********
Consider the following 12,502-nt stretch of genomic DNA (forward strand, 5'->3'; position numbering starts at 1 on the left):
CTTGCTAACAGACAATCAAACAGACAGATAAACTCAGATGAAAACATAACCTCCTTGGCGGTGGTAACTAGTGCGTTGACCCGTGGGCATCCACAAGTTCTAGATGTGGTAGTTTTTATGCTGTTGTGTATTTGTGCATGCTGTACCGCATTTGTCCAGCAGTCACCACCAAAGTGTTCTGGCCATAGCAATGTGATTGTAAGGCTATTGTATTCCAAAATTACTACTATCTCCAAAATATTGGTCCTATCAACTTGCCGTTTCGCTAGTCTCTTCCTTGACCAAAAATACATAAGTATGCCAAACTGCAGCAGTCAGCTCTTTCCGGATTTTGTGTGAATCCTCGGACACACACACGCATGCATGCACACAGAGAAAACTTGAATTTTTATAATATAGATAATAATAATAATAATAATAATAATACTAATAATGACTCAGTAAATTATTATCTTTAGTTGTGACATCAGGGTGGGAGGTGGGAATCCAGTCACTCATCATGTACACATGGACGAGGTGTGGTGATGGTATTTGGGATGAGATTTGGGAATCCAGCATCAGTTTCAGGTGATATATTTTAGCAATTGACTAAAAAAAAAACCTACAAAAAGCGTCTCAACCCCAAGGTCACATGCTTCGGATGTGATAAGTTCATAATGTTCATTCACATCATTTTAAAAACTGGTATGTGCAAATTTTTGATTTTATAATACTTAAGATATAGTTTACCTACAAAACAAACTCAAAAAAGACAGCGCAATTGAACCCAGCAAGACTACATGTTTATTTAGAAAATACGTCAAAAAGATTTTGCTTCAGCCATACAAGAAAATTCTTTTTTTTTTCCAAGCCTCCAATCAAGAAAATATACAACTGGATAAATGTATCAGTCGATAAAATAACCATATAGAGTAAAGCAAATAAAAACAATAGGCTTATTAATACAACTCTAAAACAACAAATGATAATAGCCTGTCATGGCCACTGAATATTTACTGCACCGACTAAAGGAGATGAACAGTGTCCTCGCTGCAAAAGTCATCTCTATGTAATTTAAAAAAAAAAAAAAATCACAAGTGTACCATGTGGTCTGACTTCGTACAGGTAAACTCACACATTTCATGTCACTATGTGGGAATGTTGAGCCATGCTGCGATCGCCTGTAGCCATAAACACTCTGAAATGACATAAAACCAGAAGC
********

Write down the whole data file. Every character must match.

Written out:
Consider the following 12,502-nt stretch of genomic DNA (forward strand, 5'->3'; position numbering starts at 1 on the left):
CTTGCTAACAGACAATCAAACAGACAGATAAACTCAGATGAAAACATAACCTCCTTGGCGGTGGTAACTAGTGCGTTGACCCGTGGGCATCCACAAGTTCTAGATGTGGTAGTTTTTATGCTGTTGTGTATTTGTGCATGCTGTACCGCATTTGTCCAGCAGTCACCACCAAAGTGTTCTGGCCATAGCAATGTGATTGTAAGGCTATTGTATTCCAAAATTACTACTATCTCCAAAATATTGGTCCTATCAACTTGCCGTTTCGCTAGTCTCTTCCTTGACCAAAAATACATAAGTATGCCAAACTGCAGCAGTCAGCTCTTTCCGGATTTTGTGTGAATCCTCGGACACACACACGCATGCATGCACACAGAGAAAACTTGAATTTTTATAATATAGATAATAATAATAATAATAATAATAATACTAATAATGACTCAGTAAATTATTATCTTTAGTTGTGACATCAGGGTGGGAGGTGGGAATCCAGTCACTCATCATGTACACATGGACGAGGTGTGGTGATGGTATTTGGGATGAGATTTGGGAATCCAGCATCAGTTTCAGGTGATATATTTTAGCAATTGACTAAAAAAAAAACCTACAAAAAGCGTCTCAACCCCAAGGTCACATGCTTCGGATGTGATAAGTTCATAATGTTCATTCACATCATTTTAAAAACTGGTATGTGCAAATTTTTGATTTTATAATACTTAAGATATAGTTTACCTACAAAACAAACTCAAAAAAGACAGCGCAATTGAACCCAGCAAGACTACATGTTTATTTAGAAAATACGTCAAAAAGATTTTGCTTCAGCCATACAAGAAAATTCTTTTTTTTTTCCAAGCCTCCAATCAAGAAAATATACAACTGGATAAATGTATCAGTCGATAAAATAACCATATAGAGTAAAGCAAATAAAAACAATAGGCTTATTAATACAACTCTAAAACAACAAATGATAATAGCCTGTCATGGCCACTGAATATTTACTGCACCGACTAAAGGAGATGAACAGTGTCCTCGCTGCAAAAGTCATCTCTATGTAATTTAAAAAAAAAAAAAAATCACAAGTGTACCATGTGGTCTGACTTCGTACAGGTAAACTCACACATTTCATGTCACTATGTGGGAATGTTGAGCCATGCTGCGATCGCCTGTAGCCATAAACACTCTGAAATGACATAAAACCAGAAGC